Wed. Apr 8th, 2020

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Pharyngitis And The Feverpain Score

3 min read
Pharyngitis And The Feverpain Score

Pharyngitis is quite simply an inflammation of the pharynx. This inflammation causes a sore throat and it can come about for many different reasons. However, patients presenting with a sore throat caused by streptococcal bacteria are more likely to benefit from antibiotics.

FeverPAIN is a clinical scoring tool to work out if antibiotics are likely required. It essentially helps clinicians to work out which is a simple sore throat and what is in fact strep throat.

How does the FeverPAIN score work?

The criteria that makes up the FeverPAIN score is as follows:

  • Fever (during previous 24 hours)
  • Purulence (pus on tonsils)
  • Attend rapidly (within 3 days after onset of symptoms)
  • Severely Inflamed tonsils
  • No cough or coryza (inflammation of the nasal mucus membranes)

Each of the FeverPAIN criteria score 1 point (maximum score of 5). Higher scores suggest more severe symptoms and likely bacterial (streptococcal) cause. A score of 0 or 1 is thought to be associated with a 13 to 18% likelihood of isolating streptococcus. A score of 2 or 3 is thought to be associated with a 34 to 40% likelihood of isolating streptococcus. A score of 4 or 5 is thought to be associated with a 62 to 65% likelihood of isolating streptococcus.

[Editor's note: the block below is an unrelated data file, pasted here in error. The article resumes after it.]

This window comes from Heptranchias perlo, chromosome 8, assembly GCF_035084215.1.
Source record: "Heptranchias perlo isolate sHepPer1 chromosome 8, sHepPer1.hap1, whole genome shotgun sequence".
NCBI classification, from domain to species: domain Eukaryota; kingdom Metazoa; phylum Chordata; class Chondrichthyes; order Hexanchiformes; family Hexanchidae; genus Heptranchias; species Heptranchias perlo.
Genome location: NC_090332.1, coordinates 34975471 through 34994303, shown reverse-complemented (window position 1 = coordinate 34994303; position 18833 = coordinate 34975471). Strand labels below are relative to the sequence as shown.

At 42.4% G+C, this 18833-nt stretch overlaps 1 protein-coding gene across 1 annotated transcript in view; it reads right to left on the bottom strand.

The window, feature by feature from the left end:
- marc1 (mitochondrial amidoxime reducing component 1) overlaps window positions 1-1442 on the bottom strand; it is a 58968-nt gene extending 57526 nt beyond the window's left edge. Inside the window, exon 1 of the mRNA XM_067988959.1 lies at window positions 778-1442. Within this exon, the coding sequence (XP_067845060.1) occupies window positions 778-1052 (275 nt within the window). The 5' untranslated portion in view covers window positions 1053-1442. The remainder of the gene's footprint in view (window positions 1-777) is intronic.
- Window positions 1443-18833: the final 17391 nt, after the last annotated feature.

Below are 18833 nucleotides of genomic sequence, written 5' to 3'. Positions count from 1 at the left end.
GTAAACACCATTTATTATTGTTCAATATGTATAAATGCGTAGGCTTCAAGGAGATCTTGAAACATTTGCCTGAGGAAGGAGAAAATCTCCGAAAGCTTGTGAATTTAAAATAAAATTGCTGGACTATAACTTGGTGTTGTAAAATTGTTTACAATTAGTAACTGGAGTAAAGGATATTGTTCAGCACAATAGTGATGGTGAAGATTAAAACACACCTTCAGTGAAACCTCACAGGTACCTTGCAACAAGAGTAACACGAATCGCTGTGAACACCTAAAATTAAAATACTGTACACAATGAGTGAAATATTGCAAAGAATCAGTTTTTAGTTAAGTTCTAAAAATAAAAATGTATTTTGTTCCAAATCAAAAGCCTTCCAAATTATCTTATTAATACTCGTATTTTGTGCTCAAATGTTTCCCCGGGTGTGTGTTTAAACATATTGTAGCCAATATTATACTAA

What’s the difference between a sore throat and strep throat?

Signs and symptoms of strep throat are very similar to an ordinary sore throat. However generally speaking, patients with strep throat will have white patches on the back of the throat or on their tonsils. They are also likely to have no other signs of a cold like a runny nose, although they may well present with swollen lymph nodes (right below the earlobes).

Ordinary sore throats can be the result of all sorts of different things, like a cold, cough, dehydration, allergies or other bacterial infection. They are usually very temporary and symptoms can be relieved with paracetamol/ibuprofen, by drinking water or by sucking lozenges.

Strep throat is more serious however. It’s more painful, likely to last longer, and as it’s almost always bacterial will require antibiotics to clear it up.

Sore throat, strep throat – or something else?

Designed specifically for nurses and front line allied health professionals, PDUK offers an excellent 3-day course worth 21 hours of CPD called Minor ailments essentials. Boosting your confidence in diagnosing the broad spectrum of sore throat types, and is held at Hamilton House, London, in April and September 2020.

Alternatively, why not sign up for our 1-day course, Minor illness triage essentials. Offering 7 hours of valuable CPD it focuses on history taking and essential observations for safe patient management in triage. The course is also specifically aimed at practitioners who are seeing patients with undifferentiated illnesses.

This course is also held at Hamilton House on the 5th May and 3rd July 2020. For both courses, all refreshments and course materials are provided so get signed up today before places run out!